Historian Niall Ferguson has a warning for investors


Top historian Niall Ferguson warned Friday that the world is sleepwalking into an era of political and economic upheaval similar to the 1970s — only worse.

Speaking to CNBC at the Ambrosetti Forum in Italy, Ferguson said the catalyst events had already happened to trigger a repeat of the 1970s, a period marked by financial shocks, political clashes and civil unrest. But this time, the severity of those shocks was likely greater and longer lasting.

“The ingredients of the 1970s are already there,” Ferguson, Milbank Family Senior Fellow at the Hoover Institution, Stanford University, told CNBC’s Steve Sedgwick.

“Last year’s monetary and fiscal policy mistakes that caused this inflation are very similar to those of the 1960s,” he said, comparing recent price increases to the stubbornly high inflation of the 1970s.

“And just like 1973, you get war,” he continued, referring to the 1973 Arab-Israeli war — also known as the Yom Kippur War — between Israel and a coalition of Arab states led by Egypt and Syria.

As with Russia’s current war in Ukraine, the 1973 Arab-Israeli War sparked international involvement by the then superpowers of the Soviet Union and the US, leading to a wider energy crisis. Only then the conflict lasted only 20 days. Russia’s unprovoked invasion of Ukraine has now entered its sixth month, suggesting that any impact on energy markets could be much worse.

“This war is going to last much longer than the 1973 war, so the energy shock it’s causing will actually last longer,” Ferguson said.

2020’s worse than the 70s

Politicians and central bankers have battled to mitigate the worst of the fallout, by raising interest rates to fight inflation and reduce reliance on Russian energy imports.

But Ferguson, who has authored 16 books, including his most recent “Doom: The Politics of Catastrophe,” said there was no evidence that the current crises could be avoided.

“Why wouldn’t it be as bad as it was in the 1970s?” he said. “I’m going out: Let’s look at the possibility that the 2020s could be even worse than the 1970s.”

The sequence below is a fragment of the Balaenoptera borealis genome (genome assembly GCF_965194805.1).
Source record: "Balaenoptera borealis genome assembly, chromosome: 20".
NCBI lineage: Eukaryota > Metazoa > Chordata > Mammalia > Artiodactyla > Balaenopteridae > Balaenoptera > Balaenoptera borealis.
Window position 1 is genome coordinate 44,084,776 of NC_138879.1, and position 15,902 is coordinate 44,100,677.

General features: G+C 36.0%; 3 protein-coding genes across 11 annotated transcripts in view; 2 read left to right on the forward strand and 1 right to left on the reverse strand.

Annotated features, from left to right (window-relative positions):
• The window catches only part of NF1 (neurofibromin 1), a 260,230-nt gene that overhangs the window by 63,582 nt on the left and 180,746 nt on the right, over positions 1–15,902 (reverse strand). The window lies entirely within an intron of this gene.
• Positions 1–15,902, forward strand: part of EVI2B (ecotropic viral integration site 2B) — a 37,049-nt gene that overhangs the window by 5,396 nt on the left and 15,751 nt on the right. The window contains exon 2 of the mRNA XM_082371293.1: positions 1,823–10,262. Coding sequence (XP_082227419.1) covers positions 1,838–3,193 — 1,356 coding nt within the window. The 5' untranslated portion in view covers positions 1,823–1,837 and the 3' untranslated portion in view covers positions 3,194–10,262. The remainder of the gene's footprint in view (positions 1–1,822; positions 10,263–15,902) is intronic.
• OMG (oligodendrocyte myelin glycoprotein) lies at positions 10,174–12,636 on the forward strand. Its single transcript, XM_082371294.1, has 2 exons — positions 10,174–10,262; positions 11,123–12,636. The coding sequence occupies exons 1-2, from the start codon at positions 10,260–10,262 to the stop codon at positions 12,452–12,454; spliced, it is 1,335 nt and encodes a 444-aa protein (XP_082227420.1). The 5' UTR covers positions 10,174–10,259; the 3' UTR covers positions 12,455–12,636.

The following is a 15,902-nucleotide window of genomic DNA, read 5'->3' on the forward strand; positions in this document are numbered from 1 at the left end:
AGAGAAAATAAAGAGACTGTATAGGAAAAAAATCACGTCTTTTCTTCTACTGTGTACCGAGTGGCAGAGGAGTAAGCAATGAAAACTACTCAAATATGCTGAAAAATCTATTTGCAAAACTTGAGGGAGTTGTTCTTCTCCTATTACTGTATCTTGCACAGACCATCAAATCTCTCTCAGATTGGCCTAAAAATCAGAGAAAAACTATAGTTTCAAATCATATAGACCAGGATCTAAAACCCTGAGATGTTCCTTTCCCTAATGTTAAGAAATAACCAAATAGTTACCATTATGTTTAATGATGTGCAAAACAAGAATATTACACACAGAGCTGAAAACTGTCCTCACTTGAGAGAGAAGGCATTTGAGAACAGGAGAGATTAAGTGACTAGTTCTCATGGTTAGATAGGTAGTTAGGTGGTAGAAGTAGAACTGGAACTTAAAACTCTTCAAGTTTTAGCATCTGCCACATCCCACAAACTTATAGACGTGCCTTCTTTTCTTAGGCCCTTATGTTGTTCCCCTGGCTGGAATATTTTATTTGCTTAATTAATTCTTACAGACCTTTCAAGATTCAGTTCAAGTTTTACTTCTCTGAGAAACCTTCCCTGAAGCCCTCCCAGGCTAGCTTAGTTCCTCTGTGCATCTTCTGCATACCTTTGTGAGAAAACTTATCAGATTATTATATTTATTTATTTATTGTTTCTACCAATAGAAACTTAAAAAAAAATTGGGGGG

Top historian Niall Ferguson has said the world is on the cusp of a period of political and economic turmoil similar to the 1970s, only worse.

South China Morning Mail | Getty Images

Among the reasons for this, he said, were lower productivity growth, higher debt and less favorable demographics now compared to 50 years ago.

“At least in the 1970s you had detente between superpowers. I don’t see much detente between Washington and Beijing right now. In fact, I see the opposite,” he said, referring to recent clashes over Taiwan.

The fallacy of global crises

People like to believe that global shocks happen with some degree of order or predictability. But that, Ferguson said, is a misconception.

Rather than spreading evenly through history, like a clock curve, disasters tend to happen nonlinearly and all at once, he said.

“The divisions in history are really not normal, especially when it comes to things like wars and financial crises or, for that matter, pandemics,” Ferguson said.

“You start with a plague – or something that we don’t see very often, a really big global pandemic – that kills millions of people and disrupts the economy in all sorts of ways. Then you hit it with a big shock in monetary and fiscal policy. And then add you the geopolitical shock.”

That miscalculation leads people to be too optimistic and ultimately unprepared to handle major crises, he said.

“In their minds, the world is kind of averages, and it’s not likely that there will be really bad results. This leads people to be … slightly over-optimistic,” he said.

For example, Ferguson said he polled attendees at Ambrosetti — a forum in Italy attended by political leaders and the business elite — and found that low-single digit percentages expect investment in Italy to decline in the coming months.

“This is a country headed for a recession,” he said.

The Valley Voice
The Valley Voicehttp://thevalleyvoice.org
Christopher Brito is a social media producer and trending writer for The Valley Voice, with a focus on sports and stories related to race and culture.


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